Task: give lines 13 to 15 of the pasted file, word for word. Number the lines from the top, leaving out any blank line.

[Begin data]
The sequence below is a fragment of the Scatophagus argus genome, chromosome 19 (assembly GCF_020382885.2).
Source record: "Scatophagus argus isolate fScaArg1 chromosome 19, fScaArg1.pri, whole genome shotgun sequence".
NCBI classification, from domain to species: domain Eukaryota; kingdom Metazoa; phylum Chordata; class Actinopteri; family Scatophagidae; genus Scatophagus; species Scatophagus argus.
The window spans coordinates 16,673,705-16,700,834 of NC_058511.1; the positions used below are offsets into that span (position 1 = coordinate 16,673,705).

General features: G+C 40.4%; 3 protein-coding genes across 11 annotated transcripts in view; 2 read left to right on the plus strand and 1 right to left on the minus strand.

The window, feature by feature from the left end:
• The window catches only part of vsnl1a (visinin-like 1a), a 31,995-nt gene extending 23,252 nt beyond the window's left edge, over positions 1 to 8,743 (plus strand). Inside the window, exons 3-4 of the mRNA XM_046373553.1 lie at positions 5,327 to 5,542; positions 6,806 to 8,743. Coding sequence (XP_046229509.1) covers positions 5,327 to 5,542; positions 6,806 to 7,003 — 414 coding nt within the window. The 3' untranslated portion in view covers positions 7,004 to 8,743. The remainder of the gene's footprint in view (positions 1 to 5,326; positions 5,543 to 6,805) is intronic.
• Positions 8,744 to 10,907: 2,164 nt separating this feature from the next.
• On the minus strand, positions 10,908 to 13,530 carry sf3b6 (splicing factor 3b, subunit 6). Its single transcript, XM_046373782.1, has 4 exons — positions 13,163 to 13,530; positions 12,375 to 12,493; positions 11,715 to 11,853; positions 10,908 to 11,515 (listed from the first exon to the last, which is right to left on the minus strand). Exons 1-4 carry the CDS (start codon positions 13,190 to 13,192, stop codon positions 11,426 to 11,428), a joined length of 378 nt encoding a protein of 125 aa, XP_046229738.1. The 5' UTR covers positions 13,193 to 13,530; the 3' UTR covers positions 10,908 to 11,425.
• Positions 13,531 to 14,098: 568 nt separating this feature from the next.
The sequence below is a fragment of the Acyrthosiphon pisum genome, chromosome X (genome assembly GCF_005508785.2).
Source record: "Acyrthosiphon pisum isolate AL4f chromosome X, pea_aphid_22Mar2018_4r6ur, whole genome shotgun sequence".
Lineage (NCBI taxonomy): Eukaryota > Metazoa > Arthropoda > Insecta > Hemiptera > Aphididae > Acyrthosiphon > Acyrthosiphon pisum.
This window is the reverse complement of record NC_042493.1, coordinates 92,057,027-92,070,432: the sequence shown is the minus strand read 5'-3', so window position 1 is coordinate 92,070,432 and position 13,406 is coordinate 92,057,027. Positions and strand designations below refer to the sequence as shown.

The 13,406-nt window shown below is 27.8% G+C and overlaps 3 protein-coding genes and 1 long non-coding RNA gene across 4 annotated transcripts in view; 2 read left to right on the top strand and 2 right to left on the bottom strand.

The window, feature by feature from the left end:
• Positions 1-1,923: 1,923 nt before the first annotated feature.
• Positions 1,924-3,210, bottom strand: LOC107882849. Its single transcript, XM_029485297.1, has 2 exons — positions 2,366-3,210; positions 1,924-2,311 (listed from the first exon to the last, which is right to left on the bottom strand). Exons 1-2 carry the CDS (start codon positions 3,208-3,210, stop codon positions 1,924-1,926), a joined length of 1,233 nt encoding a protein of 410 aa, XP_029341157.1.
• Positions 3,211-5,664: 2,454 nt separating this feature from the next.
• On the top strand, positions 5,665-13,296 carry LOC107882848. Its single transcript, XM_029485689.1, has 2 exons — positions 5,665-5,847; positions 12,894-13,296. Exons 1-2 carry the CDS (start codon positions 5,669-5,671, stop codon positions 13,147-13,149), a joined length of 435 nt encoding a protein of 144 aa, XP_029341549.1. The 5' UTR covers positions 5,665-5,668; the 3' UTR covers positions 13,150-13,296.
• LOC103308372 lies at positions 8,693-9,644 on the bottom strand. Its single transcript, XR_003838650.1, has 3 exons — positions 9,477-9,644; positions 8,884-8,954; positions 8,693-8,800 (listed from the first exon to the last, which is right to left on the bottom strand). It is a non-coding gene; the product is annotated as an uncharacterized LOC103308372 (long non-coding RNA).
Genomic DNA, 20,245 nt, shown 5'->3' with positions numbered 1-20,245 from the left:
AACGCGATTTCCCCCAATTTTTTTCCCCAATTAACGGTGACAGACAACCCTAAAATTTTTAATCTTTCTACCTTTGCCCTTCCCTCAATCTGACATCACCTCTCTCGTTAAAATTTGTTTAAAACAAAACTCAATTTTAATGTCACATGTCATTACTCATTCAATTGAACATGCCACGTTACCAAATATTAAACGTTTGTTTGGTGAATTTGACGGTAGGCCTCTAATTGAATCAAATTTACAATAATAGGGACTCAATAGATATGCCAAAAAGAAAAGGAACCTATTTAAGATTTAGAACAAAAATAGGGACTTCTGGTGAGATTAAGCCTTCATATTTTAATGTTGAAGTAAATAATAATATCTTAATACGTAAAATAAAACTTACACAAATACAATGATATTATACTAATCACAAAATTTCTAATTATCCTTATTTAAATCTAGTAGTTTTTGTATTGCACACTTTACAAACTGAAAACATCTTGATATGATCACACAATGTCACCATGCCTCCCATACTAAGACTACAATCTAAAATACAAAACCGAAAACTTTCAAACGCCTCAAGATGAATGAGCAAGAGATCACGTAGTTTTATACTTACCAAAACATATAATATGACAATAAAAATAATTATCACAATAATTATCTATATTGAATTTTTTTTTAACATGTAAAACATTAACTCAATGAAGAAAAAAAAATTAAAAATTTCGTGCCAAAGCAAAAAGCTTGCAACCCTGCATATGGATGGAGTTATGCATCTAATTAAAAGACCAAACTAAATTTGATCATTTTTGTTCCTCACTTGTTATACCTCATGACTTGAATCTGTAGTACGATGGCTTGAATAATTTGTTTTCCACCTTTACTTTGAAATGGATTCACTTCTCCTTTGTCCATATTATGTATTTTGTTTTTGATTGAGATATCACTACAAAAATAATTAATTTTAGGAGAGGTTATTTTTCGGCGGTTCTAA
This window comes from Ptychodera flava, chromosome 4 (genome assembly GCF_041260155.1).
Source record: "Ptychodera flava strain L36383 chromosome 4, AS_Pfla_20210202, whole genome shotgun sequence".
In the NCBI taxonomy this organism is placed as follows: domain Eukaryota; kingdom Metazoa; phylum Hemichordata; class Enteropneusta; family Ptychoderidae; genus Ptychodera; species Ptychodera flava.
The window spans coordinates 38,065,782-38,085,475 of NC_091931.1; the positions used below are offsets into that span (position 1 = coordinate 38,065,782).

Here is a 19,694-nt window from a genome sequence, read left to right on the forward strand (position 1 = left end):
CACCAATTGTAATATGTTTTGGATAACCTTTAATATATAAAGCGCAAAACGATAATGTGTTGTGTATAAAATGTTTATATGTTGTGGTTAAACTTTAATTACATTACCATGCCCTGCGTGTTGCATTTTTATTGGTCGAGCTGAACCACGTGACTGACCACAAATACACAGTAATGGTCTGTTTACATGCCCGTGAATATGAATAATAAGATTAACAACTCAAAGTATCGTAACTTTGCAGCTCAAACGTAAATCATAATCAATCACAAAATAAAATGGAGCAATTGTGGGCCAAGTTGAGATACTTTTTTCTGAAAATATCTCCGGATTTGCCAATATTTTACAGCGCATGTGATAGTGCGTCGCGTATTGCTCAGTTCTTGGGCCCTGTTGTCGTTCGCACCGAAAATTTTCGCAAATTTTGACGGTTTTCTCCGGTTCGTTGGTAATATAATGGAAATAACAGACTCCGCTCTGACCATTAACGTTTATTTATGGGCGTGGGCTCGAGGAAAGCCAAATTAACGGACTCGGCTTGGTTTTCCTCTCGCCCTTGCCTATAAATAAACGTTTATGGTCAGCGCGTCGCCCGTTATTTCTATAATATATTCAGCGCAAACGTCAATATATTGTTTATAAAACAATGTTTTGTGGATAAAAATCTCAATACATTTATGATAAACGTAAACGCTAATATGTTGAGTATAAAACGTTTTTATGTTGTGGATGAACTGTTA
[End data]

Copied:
Lineage (NCBI taxonomy): Eukaryota > Metazoa > Arthropoda > Insecta > Hemiptera > Aphididae > Acyrthosiphon > Acyrthosiphon pisum.
This window is the reverse complement of record NC_042493.1, coordinates 92,057,027-92,070,432: the sequence shown is the minus strand read 5'-3', so window position 1 is coordinate 92,070,432 and position 13,406 is coordinate 92,057,027. Positions and strand designations below refer to the sequence as shown.

The 13,406-nt window shown below is 27.8% G+C and overlaps 3 protein-coding genes and 1 long non-coding RNA gene across 4 annotated transcripts in view; 2 read left to right on the top strand and 2 right to left on the bottom strand.